Case Study 3: Additional Insureds and the Duty to Defend
One of the key benefits under a general liability policy is that the insurer has a duty to defend the named insured as long as the lawsuit alleges something that, if true, would be covered. The extent to which an additional insured is entitled to a defense, however, depends on the terms of the additional-insured endorsement. Courts have interpreted the scope of the duty to defend differently depending on the form of the endorsement. Accordingly, a weak form can lead to a poor outcome, as the following example shows:
BigBuilder was the prime contractor on an office tower and was an additional insured under the general liability policy issued to SubCo, which was responsible for securing the curtain wall. The additional-insured endorsement covered BigBuilder's liability for bodily injury solely due to the fault of SubCo. The endorsement excluded coverage for bodily injury arising out of any act or omission of BigBuilder or its employees.
While securing the curtain wall, one of SubCo's employees fell several stories and was paralyzed. In an effort to get around the "workers' compensation bar," the injured employee only sued BigBuilder and alleged no negligence on the part of his employer, SubCo. BigBuilder sought a defense from SubCo's insurer, who denied coverage on the ground that the endorsement only covered BigBuilder if the injury was solely SubCo's fault. Because the employee alleged nothing of the kind in his complaint, coverage was denied.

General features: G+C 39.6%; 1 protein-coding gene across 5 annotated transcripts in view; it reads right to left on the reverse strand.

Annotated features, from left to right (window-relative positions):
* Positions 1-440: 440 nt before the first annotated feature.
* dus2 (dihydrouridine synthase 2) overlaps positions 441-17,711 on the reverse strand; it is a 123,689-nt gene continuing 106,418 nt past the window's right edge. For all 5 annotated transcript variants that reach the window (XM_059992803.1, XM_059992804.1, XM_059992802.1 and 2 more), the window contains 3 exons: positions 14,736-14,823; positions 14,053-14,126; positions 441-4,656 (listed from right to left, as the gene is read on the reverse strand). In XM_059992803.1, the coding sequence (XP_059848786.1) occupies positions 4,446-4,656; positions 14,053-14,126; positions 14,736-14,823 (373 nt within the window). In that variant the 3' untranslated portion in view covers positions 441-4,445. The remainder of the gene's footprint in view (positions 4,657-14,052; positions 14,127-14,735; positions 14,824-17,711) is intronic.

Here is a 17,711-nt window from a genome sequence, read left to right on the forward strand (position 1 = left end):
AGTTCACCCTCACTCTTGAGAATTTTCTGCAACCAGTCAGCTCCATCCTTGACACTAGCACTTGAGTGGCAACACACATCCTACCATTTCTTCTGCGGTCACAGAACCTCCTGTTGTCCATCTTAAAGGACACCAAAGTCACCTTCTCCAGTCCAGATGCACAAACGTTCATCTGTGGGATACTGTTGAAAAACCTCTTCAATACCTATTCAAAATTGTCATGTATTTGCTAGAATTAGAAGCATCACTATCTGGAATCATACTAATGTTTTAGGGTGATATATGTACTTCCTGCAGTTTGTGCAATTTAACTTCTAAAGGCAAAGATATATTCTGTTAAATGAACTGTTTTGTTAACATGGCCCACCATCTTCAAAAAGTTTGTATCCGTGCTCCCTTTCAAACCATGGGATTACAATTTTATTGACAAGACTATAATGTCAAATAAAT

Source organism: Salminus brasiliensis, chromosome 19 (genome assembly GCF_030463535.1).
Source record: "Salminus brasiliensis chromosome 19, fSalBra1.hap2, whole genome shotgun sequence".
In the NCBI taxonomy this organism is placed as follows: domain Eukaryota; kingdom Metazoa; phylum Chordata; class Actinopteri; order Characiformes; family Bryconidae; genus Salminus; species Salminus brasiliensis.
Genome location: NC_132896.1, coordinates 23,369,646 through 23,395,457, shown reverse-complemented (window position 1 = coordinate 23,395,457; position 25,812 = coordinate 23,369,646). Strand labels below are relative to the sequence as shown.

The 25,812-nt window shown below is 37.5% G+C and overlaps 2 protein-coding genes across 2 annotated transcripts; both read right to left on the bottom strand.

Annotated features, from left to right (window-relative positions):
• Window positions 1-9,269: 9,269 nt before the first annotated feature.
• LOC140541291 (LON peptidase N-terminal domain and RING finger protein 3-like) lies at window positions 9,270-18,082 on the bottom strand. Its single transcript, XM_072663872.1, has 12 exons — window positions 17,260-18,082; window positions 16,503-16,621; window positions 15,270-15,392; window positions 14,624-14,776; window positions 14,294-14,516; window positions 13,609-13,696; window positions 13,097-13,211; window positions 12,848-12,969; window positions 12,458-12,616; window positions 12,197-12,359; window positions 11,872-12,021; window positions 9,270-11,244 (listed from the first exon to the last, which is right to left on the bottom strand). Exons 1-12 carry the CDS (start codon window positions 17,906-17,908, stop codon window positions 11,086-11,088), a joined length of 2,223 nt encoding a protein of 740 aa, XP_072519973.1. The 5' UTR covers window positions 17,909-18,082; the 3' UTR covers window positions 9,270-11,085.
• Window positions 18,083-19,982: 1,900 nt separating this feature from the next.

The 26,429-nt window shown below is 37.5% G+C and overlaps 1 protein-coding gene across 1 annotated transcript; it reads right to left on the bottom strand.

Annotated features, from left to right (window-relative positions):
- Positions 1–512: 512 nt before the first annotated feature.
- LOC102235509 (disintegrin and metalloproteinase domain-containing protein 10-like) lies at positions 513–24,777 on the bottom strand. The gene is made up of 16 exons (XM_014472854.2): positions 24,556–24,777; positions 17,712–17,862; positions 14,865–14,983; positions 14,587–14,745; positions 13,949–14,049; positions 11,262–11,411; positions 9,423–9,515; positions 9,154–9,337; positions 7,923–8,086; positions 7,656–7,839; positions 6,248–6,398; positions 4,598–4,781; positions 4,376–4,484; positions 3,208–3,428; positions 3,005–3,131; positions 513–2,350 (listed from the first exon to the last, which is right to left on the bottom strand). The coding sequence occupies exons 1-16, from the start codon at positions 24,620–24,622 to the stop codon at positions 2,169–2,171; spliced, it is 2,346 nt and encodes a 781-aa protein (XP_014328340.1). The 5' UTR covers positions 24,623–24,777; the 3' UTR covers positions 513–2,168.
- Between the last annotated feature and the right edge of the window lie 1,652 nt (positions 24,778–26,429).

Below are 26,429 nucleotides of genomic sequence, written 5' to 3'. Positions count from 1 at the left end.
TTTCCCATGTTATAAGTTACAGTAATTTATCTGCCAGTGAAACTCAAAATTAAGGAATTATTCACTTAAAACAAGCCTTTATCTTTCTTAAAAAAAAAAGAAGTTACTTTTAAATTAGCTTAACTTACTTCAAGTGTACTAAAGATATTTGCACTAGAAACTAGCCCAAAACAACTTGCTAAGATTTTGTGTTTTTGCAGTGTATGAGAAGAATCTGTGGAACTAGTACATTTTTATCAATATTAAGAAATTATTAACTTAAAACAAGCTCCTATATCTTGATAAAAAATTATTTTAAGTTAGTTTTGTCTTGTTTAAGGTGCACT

Had BigBuilder and its advisors looked at the endorsement at the outset of the relationship, the contractor could have requested an additional-insured endorsement with stronger protection.
Additional-insured requirements are a necessary part of doing business, yet they are widely misunderstood or, worse yet, completely overlooked. Accordingly, companies should remember the following guidelines when negotiating commercial contracts:
Think about your risks so that you can better align the additional-insured provisions of your contracts with those risks;
Read and understand the terms and conditions of your additional-insured endorsements before you accept them; and
Obtain copies of the insurance policies to which the additional-insured endorsements will be attached, for without them you will never really know the extent and limits of your coverage as an additional insured.
Ultimately, to obtain the additional-insured language that meets your particular needs, consult with your lawyer and insurance broker before signing on the dotted line.
Next month, in the conclusion of this two-part series, the Litigation & Counseling Alert will look at pitfalls in the administration and coordination of insurance programs, as well as the additional-insured requirements in commercial contracts.